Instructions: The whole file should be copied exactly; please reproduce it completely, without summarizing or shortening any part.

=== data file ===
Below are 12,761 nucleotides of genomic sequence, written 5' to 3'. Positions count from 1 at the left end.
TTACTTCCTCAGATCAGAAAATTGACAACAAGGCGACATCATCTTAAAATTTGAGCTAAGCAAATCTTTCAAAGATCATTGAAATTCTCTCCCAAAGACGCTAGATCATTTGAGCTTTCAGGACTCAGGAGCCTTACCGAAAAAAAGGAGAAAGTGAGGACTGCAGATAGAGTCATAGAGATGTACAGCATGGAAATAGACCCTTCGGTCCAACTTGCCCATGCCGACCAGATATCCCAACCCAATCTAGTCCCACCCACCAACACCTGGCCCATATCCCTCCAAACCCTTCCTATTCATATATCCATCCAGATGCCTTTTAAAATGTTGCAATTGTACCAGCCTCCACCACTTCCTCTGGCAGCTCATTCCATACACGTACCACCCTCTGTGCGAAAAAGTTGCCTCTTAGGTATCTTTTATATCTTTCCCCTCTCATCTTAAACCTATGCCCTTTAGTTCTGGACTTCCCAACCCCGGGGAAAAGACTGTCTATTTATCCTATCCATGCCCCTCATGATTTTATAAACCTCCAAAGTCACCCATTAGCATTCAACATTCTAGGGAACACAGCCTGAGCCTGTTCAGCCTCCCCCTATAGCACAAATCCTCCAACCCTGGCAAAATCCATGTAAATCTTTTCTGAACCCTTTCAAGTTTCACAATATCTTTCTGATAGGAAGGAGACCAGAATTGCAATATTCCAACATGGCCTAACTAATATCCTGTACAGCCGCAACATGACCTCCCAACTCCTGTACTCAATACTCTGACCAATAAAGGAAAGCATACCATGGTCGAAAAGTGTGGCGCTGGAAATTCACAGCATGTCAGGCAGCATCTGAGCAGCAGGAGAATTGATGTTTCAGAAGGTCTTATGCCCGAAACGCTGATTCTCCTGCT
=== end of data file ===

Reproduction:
Below are 12,761 nucleotides of genomic sequence, written 5' to 3'. Positions count from 1 at the left end.
TTACTTCCTCAGATCAGAAAATTGACAACAAGGCGACATCATCTTAAAATTTGAGCTAAGCAAATCTTTCAAAGATCATTGAAATTCTCTCCCAAAGACGCTAGATCATTTGAGCTTTCAGGACTCAGGAGCCTTACCGAAAAAAAGGAGAAAGTGAGGACTGCAGATAGAGTCATAGAGATGTACAGCATGGAAATAGACCCTTCGGTCCAACTTGCCCATGCCGACCAGATATCCCAACCCAATCTAGTCCCACCCACCAACACCTGGCCCATATCCCTCCAAACCCTTCCTATTCATATATCCATCCAGATGCCTTTTAAAATGTTGCAATTGTACCAGCCTCCACCACTTCCTCTGGCAGCTCATTCCATACACGTACCACCCTCTGTGCGAAAAAGTTGCCTCTTAGGTATCTTTTATATCTTTCCCCTCTCATCTTAAACCTATGCCCTTTAGTTCTGGACTTCCCAACCCCGGGGAAAAGACTGTCTATTTATCCTATCCATGCCCCTCATGATTTTATAAACCTCCAAAGTCACCCATTAGCATTCAACATTCTAGGGAACACAGCCTGAGCCTGTTCAGCCTCCCCCTATAGCACAAATCCTCCAACCCTGGCAAAATCCATGTAAATCTTTTCTGAACCCTTTCAAGTTTCACAATATCTTTCTGATAGGAAGGAGACCAGAATTGCAATATTCCAACATGGCCTAACTAATATCCTGTACAGCCGCAACATGACCTCCCAACTCCTGTACTCAATACTCTGACCAATAAAGGAAAGCATACCATGGTCGAAAAGTGTGGCGCTGGAAATTCACAGCATGTCAGGCAGCATCTGAGCAGCAGGAGAATTGATGTTTCAGAAGGTCTTATGCCCGAAACGCTGATTCTCCTGCT